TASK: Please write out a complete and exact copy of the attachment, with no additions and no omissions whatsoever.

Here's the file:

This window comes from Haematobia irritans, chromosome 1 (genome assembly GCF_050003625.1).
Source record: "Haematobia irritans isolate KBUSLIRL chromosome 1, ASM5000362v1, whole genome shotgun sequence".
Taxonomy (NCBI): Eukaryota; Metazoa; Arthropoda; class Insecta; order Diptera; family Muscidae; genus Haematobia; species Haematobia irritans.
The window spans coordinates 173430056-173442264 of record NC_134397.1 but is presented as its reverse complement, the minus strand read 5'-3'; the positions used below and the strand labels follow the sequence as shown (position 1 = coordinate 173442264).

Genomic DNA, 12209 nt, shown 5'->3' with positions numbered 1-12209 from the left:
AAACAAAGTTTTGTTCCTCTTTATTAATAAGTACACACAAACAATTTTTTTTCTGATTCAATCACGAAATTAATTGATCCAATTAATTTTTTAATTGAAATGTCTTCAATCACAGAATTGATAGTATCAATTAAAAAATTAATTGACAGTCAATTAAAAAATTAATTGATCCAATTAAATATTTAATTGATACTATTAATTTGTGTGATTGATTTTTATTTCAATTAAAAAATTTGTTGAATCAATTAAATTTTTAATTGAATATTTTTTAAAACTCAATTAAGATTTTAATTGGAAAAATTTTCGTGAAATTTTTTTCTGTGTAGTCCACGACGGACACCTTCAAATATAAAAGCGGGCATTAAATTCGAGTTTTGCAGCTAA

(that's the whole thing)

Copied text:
This window comes from Haematobia irritans, chromosome 1 (genome assembly GCF_050003625.1).
Source record: "Haematobia irritans isolate KBUSLIRL chromosome 1, ASM5000362v1, whole genome shotgun sequence".
Taxonomy (NCBI): Eukaryota; Metazoa; Arthropoda; class Insecta; order Diptera; family Muscidae; genus Haematobia; species Haematobia irritans.
The window spans coordinates 173430056-173442264 of record NC_134397.1 but is presented as its reverse complement, the minus strand read 5'-3'; the positions used below and the strand labels follow the sequence as shown (position 1 = coordinate 173442264).

Genomic DNA, 12209 nt, shown 5'->3' with positions numbered 1-12209 from the left:
AAACAAAGTTTTGTTCCTCTTTATTAATAAGTACACACAAACAATTTTTTTTCTGATTCAATCACGAAATTAATTGATCCAATTAATTTTTTAATTGAAATGTCTTCAATCACAGAATTGATAGTATCAATTAAAAAATTAATTGACAGTCAATTAAAAAATTAATTGATCCAATTAAATATTTAATTGATACTATTAATTTGTGTGATTGATTTTTATTTCAATTAAAAAATTTGTTGAATCAATTAAATTTTTAATTGAATATTTTTTAAAACTCAATTAAGATTTTAATTGGAAAAATTTTCGTGAAATTTTTTTCTGTGTAGTCCACGACGGACACCTTCAAATATAAAAGCGGGCATTAAATTCGAGTTTTGCAGCTAA